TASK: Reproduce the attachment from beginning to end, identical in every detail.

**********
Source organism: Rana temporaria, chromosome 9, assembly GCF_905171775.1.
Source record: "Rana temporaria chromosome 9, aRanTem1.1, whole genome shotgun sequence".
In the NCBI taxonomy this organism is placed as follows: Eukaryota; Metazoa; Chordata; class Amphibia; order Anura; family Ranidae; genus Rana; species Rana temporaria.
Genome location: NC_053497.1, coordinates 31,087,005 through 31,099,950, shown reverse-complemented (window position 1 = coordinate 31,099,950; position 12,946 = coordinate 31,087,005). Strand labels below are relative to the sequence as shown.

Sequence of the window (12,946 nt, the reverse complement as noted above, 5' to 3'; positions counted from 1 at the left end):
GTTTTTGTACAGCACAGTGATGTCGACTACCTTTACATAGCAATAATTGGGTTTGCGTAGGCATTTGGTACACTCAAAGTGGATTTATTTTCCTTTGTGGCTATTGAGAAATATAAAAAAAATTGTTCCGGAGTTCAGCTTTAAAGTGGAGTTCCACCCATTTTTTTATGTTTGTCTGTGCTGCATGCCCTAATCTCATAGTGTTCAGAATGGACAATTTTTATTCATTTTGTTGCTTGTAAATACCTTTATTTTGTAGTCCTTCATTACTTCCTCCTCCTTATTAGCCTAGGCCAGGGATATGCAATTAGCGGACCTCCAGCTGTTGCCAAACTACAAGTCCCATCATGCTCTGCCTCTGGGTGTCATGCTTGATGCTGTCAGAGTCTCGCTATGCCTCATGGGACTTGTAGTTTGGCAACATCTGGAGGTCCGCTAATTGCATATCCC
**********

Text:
Source organism: Rana temporaria, chromosome 9, assembly GCF_905171775.1.
Source record: "Rana temporaria chromosome 9, aRanTem1.1, whole genome shotgun sequence".
In the NCBI taxonomy this organism is placed as follows: Eukaryota; Metazoa; Chordata; class Amphibia; order Anura; family Ranidae; genus Rana; species Rana temporaria.
Genome location: NC_053497.1, coordinates 31,087,005 through 31,099,950, shown reverse-complemented (window position 1 = coordinate 31,099,950; position 12,946 = coordinate 31,087,005). Strand labels below are relative to the sequence as shown.

Sequence of the window (12,946 nt, the reverse complement as noted above, 5' to 3'; positions counted from 1 at the left end):
GTTTTTGTACAGCACAGTGATGTCGACTACCTTTACATAGCAATAATTGGGTTTGCGTAGGCATTTGGTACACTCAAAGTGGATTTATTTTCCTTTGTGGCTATTGAGAAATATAAAAAAAATTGTTCCGGAGTTCAGCTTTAAAGTGGAGTTCCACCCATTTTTTTATGTTTGTCTGTGCTGCATGCCCTAATCTCATAGTGTTCAGAATGGACAATTTTTATTCATTTTGTTGCTTGTAAATACCTTTATTTTGTAGTCCTTCATTACTTCCTCCTCCTTATTAGCCTAGGCCAGGGATATGCAATTAGCGGACCTCCAGCTGTTGCCAAACTACAAGTCCCATCATGCTCTGCCTCTGGGTGTCATGCTTGATGCTGTCAGAGTCTCGCTATGCCTCATGGGACTTGTAGTTTGGCAACATCTGGAGGTCCGCTAATTGCATATCCC